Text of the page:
So, when you hear someone say that only 50% of the ROTC cadets get Active Duty, there is much more to those calculations. Right now getting Active Duty if you want it carries pretty good odds.
     
    Vista123 likes this.
  10. Striker17

    Striker17 New Member

    Joined:
    May 23, 2015
    Messages:
    6
    Likes Received:
    1
    Does a 4-year scholarship mean that you will definitely get Active Duty or is that not entirely true?
     
  11. Vista123

    Vista123 Member

    Joined:
    Aug 5, 2011
    Messages:
    1,180
    Likes Received:
    105
    Jcleppe did a great job explaining it. re-read Jcleppe's post. To answer your question specifically though, you are not guaranteed Active Duty. Rank low on the OML and you may not get Active Duty. But it wont be a matter of waking up Senior year and realizing your wont get Active Duty. You start getting ranked (w/in your battalion) just about the first day you arrive freshman year. You are aware all along generally how you are doing and what you need to do to fix yourself. While there are a ton of changes in the military (semper gumby) there aren't many surprises.
     
    Last edited: Apr 20, 2016
    Striker17 likes this.
  12. Vista123

    Vista123 Member

    Joined:
    Aug 5, 2011
    Messages:
    1,180
    Likes Received:
    105
    Also
    as a mom of one at a S.A. (never applied for ROTC) and one ROTC (never applied to S.A.) I can tell you the following in my point of view:
    1.) the ROTC kid is enjoying life far more.
    2.) The ROTC kid has far far more money (but tbh room and board were tossed in at his school)
    3.) the S.A. kid got PRK-I dont know how that works for ROTC
    4.) The S.A. kid is far more cynical.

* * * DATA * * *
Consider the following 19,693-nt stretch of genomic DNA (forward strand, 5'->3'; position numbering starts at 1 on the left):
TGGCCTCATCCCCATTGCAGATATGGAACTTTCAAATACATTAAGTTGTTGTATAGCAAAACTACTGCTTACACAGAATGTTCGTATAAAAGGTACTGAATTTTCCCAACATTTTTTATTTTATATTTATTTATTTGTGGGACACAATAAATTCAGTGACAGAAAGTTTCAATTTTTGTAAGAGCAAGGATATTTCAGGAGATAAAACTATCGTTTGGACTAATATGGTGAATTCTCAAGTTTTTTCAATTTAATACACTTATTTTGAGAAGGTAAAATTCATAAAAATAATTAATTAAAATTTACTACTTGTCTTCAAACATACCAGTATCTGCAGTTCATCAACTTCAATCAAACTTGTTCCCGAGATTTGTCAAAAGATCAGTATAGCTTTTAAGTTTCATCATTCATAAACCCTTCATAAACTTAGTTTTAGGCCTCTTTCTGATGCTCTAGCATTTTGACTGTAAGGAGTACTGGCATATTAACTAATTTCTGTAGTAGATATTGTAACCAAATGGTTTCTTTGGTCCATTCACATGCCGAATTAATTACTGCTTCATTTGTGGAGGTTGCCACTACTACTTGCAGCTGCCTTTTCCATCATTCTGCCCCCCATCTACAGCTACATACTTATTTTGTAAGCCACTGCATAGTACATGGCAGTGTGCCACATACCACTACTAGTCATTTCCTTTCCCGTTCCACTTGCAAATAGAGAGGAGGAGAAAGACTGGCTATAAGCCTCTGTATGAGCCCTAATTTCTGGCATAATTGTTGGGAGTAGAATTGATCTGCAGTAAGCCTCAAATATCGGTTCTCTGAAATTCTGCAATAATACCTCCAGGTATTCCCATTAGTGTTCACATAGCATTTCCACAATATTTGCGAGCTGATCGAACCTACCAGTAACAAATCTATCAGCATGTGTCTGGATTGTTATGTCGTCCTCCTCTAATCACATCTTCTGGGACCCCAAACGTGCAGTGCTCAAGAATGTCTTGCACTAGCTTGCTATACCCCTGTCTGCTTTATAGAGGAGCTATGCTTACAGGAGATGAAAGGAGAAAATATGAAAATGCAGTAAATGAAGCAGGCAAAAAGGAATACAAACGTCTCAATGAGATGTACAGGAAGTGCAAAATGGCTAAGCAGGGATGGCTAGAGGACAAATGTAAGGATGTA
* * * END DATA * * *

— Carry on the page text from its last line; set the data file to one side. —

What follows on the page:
5.) they both will graduate with the same rank
    6.) they both will (most likely) get to do what they want to do upon graduation (service assignment) .
     
    Last edited: Apr 20, 2016
    ENwifeArmyMom, Striker17 and rehula like this.
  13. Striker17

    Striker17 New Member

    Joined:
    May 23, 2015
    Messages:
    6
    Likes Received:
    1
    Thank you for clarifying and yes Jcleppe's post was also very helpful.
     
  14. payitforward

    payitforward Member

    Joined:
    Sep 18, 2013
    Messages:
    485
    Likes Received:
    88
    Many "ROTC kids" are not on scholarship and pay full tuition at their schools. DS is non-scholarship contracted. Once he contracted, he started getting a small monthly stipend. This helps with living expenses and books, but the rest (tuition and room and board) is college loans, summer jobs, personal loans, savings, mortgaged the house, etc.
     
    Jcleppe likes this.
  15. kinnem

    kinnem Moderator

    Joined:
    Oct 21, 2010
    Messages:
    7,544
    Likes Received:
    1,004
    I think Vista was talking about her own son and not ROTC kids in general.
     
    Vista123 likes this.
  16. payitforward

    payitforward Member

    Joined:
    Sep 18, 2013
    Messages:
    485
    Likes Received: